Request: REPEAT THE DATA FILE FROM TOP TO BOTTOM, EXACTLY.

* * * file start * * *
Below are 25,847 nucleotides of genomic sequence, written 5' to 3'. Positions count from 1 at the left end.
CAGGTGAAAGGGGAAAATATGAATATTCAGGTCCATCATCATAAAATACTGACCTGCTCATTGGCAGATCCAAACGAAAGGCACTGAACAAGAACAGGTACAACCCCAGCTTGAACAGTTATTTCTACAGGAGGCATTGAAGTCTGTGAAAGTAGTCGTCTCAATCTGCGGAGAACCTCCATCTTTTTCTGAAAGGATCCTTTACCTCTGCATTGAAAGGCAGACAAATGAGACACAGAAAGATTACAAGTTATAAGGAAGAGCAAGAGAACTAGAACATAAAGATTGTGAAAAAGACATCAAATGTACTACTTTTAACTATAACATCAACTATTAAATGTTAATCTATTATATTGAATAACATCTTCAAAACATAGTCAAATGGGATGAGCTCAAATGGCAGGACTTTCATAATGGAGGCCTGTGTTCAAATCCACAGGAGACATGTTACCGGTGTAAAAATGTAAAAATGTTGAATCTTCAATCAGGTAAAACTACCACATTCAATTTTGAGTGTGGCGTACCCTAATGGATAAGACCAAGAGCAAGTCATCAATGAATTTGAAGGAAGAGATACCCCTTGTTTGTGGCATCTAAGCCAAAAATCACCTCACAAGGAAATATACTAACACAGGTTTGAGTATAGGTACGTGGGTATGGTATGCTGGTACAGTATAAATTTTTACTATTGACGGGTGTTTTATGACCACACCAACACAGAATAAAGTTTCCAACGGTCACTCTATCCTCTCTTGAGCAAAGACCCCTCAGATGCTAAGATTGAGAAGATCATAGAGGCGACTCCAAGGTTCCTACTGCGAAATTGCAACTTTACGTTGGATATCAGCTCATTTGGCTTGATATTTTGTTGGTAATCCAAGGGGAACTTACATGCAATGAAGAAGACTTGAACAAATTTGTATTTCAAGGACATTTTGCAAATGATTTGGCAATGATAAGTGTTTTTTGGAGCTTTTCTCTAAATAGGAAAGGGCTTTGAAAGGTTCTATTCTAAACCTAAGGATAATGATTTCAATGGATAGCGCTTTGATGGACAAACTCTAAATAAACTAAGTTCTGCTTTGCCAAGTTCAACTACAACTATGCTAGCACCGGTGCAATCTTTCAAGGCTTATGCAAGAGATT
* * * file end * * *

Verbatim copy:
Below are 25,847 nucleotides of genomic sequence, written 5' to 3'. Positions count from 1 at the left end.
CAGGTGAAAGGGGAAAATATGAATATTCAGGTCCATCATCATAAAATACTGACCTGCTCATTGGCAGATCCAAACGAAAGGCACTGAACAAGAACAGGTACAACCCCAGCTTGAACAGTTATTTCTACAGGAGGCATTGAAGTCTGTGAAAGTAGTCGTCTCAATCTGCGGAGAACCTCCATCTTTTTCTGAAAGGATCCTTTACCTCTGCATTGAAAGGCAGACAAATGAGACACAGAAAGATTACAAGTTATAAGGAAGAGCAAGAGAACTAGAACATAAAGATTGTGAAAAAGACATCAAATGTACTACTTTTAACTATAACATCAACTATTAAATGTTAATCTATTATATTGAATAACATCTTCAAAACATAGTCAAATGGGATGAGCTCAAATGGCAGGACTTTCATAATGGAGGCCTGTGTTCAAATCCACAGGAGACATGTTACCGGTGTAAAAATGTAAAAATGTTGAATCTTCAATCAGGTAAAACTACCACATTCAATTTTGAGTGTGGCGTACCCTAATGGATAAGACCAAGAGCAAGTCATCAATGAATTTGAAGGAAGAGATACCCCTTGTTTGTGGCATCTAAGCCAAAAATCACCTCACAAGGAAATATACTAACACAGGTTTGAGTATAGGTACGTGGGTATGGTATGCTGGTACAGTATAAATTTTTACTATTGACGGGTGTTTTATGACCACACCAACACAGAATAAAGTTTCCAACGGTCACTCTATCCTCTCTTGAGCAAAGACCCCTCAGATGCTAAGATTGAGAAGATCATAGAGGCGACTCCAAGGTTCCTACTGCGAAATTGCAACTTTACGTTGGATATCAGCTCATTTGGCTTGATATTTTGTTGGTAATCCAAGGGGAACTTACATGCAATGAAGAAGACTTGAACAAATTTGTATTTCAAGGACATTTTGCAAATGATTTGGCAATGATAAGTGTTTTTTGGAGCTTTTCTCTAAATAGGAAAGGGCTTTGAAAGGTTCTATTCTAAACCTAAGGATAATGATTTCAATGGATAGCGCTTTGATGGACAAACTCTAAATAAACTAAGTTCTGCTTTGCCAAGTTCAACTACAACTATGCTAGCACCGGTGCAATCTTTCAAGGCTTATGCAAGAGATT